Turkey (Republic of Turkey)
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One of the world's earliest permanently settled regions, present-day Turkey was home to important Neolithic sites like Göbekli Tepe, and was inhabited by ancient civilisations including the Hattians, Hittites, Anatolian peoples, Mycenaean Greeks, Persians and others. Following the conquests of Alexander the Great which started the Hellenistic period, most of the ancient regions in modern Turkey were culturally Hellenised, which continued during the Byzantine era. The Seljuk Turks began migrating in the 11th century, and the Sultanate of Rum ruled Anatolia until the Mongol invasion in 1243, when it disintegrated into small Turkish principalities. Beginning in the late 13th century, the Ottomans united the principalities and conquered the Balkans, and the Turkification of Anatolia increased during the Ottoman period. After Mehmed II conquered Constantinople (Istanbul) in 1453, Ottoman expansion continued under Selim I. During the reign of Suleiman the Magnificent, the Ottoman Empire became a global power. From the late 18th century onwards, the empire's power declined with a gradual loss of territories. Mahmud II started a period of modernisation in the early 19th century. The Young Turk Revolution of 1908 restricted the authority of the Sultan and restored the Ottoman Parliament after a 30-year suspension, ushering the empire into a multi-party period. The 1913 coup d'état put the country under the control of the Three Pashas, who facilitated the Empire's entry into World War I as part of the Central Powers in 1914. During the war, the Ottoman government committed genocides against its Armenian, Greek and Assyrian subjects. After its defeat in the war, the Ottoman Empire was partitioned.
The Turkish War of Independence against the occupying Allied Powers resulted in the abolition of the Sultanate on 1 November 1922, the signing of the Treaty of Lausanne (which superseded the Treaty of Sèvres) on 24 July 1923 and the proclamation of the Republic on 29 October 1923. With the reforms initiated by the country's first president, Mustafa Kemal Atatürk, Turkey became a secular, unitary and parliamentary republic. Turkey remained neutral during most of World War II, but entered the closing stages of the war on the side of the Allies. Turkey played a prominent role in the Korean War and joined NATO in 1952. During the Cold War years, the country endured two military coups in 1960 and 1980, and a period of economic and political turmoil in the 1970s. The economy was liberalised in the 1980s, leading to stronger GDP growth and political stability. Since 2002, the country's political system has been dominated by the AKP and its leader Recep Tayyip Erdoğan, under whom a decade of rapid growth in nominal GDP took place until 2013, which was followed by a period of recession and stagnation between 2013 and 2020, and high inflation as of late 2022. The AKP government's initial economic achievements, which were financed through privatization revenues and loans, were overshadowed by democratic backsliding and an erosion in the separation of powers and civil liberties, which gained momentum after the parliamentary republic was replaced by an executive presidential system with a referendum in 2017.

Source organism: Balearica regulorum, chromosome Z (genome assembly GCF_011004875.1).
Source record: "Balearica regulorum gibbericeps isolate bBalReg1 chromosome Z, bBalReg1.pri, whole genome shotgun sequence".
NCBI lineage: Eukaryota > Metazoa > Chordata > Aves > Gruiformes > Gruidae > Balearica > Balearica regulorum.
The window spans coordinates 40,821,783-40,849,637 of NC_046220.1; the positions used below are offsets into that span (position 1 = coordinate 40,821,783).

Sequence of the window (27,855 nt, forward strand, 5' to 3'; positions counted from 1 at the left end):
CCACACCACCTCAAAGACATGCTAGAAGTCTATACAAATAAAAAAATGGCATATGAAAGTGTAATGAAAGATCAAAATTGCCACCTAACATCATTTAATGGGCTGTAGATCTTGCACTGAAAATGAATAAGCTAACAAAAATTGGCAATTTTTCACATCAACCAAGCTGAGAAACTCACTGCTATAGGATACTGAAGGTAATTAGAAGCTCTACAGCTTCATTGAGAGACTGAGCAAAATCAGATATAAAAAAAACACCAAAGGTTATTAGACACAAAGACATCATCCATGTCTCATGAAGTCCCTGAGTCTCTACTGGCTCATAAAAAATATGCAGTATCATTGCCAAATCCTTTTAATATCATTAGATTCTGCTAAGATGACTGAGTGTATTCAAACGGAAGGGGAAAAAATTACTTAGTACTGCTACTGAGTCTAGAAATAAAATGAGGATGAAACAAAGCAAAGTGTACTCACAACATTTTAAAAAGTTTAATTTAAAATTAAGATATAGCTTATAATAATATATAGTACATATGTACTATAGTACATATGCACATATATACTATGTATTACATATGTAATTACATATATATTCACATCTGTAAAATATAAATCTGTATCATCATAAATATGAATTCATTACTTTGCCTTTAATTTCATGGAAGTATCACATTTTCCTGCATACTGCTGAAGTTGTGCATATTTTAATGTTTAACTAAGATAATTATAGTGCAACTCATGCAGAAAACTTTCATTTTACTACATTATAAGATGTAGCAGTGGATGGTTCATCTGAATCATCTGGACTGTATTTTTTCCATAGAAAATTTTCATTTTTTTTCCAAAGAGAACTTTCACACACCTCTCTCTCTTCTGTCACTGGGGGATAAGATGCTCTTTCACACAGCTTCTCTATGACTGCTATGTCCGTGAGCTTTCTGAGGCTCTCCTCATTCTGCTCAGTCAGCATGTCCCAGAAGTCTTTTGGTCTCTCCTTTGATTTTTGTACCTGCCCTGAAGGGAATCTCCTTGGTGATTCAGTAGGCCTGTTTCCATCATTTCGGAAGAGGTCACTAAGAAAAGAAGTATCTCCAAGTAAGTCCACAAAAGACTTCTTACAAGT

Turkey is a regional power with a geopolitically strategic location. The economy of Turkey, which is a founding member of the OECD and G20, is classified among the E7, EAGLEs and NICs, and currently ranks twentieth-largest in the world by nominal GDP and eleventh-largest by PPP. Turkey is a charter member of the United Nations, the IMF and the World Bank; a founding member of the OSCE, OIC, BSEC, ECO, MIKTA, TURKSOY and OTS; and an early member of NATO. After becoming one of the early members of the Council of Europe in 1950, Turkey became an associate member of the EEC in 1963, joined the EU Customs Union in 1995, and started accession negotiations with the European Union in 2005. Turkey has a rich cultural legacy shaped by centuries of history and the influence of the various peoples that have inhabited its territory over several millennia; it is home to 19 UNESCO World Heritage Sites and is among the most visited countries in the world.
The English name Turkey (from Medieval Latin Turchia/Turquia ) means "land of the Turks". Middle English usage of Turkye is evidenced in an early work by Geoffrey Chaucer called The Book of the Duchess (c. 1369). The phrase land of Torke is used in the 15th-century Digby Mysteries. Later usages can be found in the William Dunbar poems, the 16th century Manipulus Vocabulorum (Turkie) and Francis Bacon's Sylva Sylvarum (Turky). The modern spelling Turkey dates back to at least 1719.
The name Turkey appeared in the Western sources after the Crusades. In the 14th-century Arabic sources, Turkiyya is usually contrasted with Turkmaniyya (Turkomania), probably to be understood as Oghuz in a broad sense. In the 1330s, Ibn Battuta defined the region as Barr al-Turkiyya al-ma'ruf bi-bilad al-Rûm ("the Turkish land known as the lands of Rûm"). The disintegration of the country after World War I revived Turkish nationalism, and the Türkler için Türkiye ("Turkey for the Turks") sentiment rose up. With the Treaty of Alexandropol signed by the Government of the Grand National Assembly with Armenia, the name Türkiye entered international documents for the first time. In the treaty signed with Afghanistan, the expression Devlet-i Âliyye-i Türkiyye ("Sublime Turkish State") was used, likened to the Ottoman Empire's name.
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